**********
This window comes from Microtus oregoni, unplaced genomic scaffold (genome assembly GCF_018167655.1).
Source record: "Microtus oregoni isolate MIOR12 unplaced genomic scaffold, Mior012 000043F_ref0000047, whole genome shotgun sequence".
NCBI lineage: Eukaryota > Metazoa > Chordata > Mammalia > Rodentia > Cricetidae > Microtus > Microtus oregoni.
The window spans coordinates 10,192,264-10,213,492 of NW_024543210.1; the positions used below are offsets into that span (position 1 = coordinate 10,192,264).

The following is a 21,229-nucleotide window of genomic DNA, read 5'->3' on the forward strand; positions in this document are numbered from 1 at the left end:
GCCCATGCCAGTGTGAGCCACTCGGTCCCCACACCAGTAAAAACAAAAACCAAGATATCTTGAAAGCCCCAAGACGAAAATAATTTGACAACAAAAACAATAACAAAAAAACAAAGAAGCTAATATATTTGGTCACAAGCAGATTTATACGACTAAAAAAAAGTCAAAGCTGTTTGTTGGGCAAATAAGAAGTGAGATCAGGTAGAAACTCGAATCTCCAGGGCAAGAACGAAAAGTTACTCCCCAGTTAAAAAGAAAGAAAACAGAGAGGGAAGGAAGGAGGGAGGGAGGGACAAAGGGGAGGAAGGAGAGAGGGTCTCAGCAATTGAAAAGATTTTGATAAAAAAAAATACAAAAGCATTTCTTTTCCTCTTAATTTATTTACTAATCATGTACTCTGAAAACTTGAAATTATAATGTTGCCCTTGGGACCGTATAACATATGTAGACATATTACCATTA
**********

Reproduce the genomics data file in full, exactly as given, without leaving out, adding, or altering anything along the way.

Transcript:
This window comes from Microtus oregoni, unplaced genomic scaffold (genome assembly GCF_018167655.1).
Source record: "Microtus oregoni isolate MIOR12 unplaced genomic scaffold, Mior012 000043F_ref0000047, whole genome shotgun sequence".
NCBI lineage: Eukaryota > Metazoa > Chordata > Mammalia > Rodentia > Cricetidae > Microtus > Microtus oregoni.
The window spans coordinates 10,192,264-10,213,492 of NW_024543210.1; the positions used below are offsets into that span (position 1 = coordinate 10,192,264).

The following is a 21,229-nucleotide window of genomic DNA, read 5'->3' on the forward strand; positions in this document are numbered from 1 at the left end:
GCCCATGCCAGTGTGAGCCACTCGGTCCCCACACCAGTAAAAACAAAAACCAAGATATCTTGAAAGCCCCAAGACGAAAATAATTTGACAACAAAAACAATAACAAAAAAACAAAGAAGCTAATATATTTGGTCACAAGCAGATTTATACGACTAAAAAAAAGTCAAAGCTGTTTGTTGGGCAAATAAGAAGTGAGATCAGGTAGAAACTCGAATCTCCAGGGCAAGAACGAAAAGTTACTCCCCAGTTAAAAAGAAAGAAAACAGAGAGGGAAGGAAGGAGGGAGGGAGGGACAAAGGGGAGGAAGGAGAGAGGGTCTCAGCAATTGAAAAGATTTTGATAAAAAAAAATACAAAAGCATTTCTTTTCCTCTTAATTTATTTACTAATCATGTACTCTGAAAACTTGAAATTATAATGTTGCCCTTGGGACCGTATAACATATGTAGACATATTACCATTA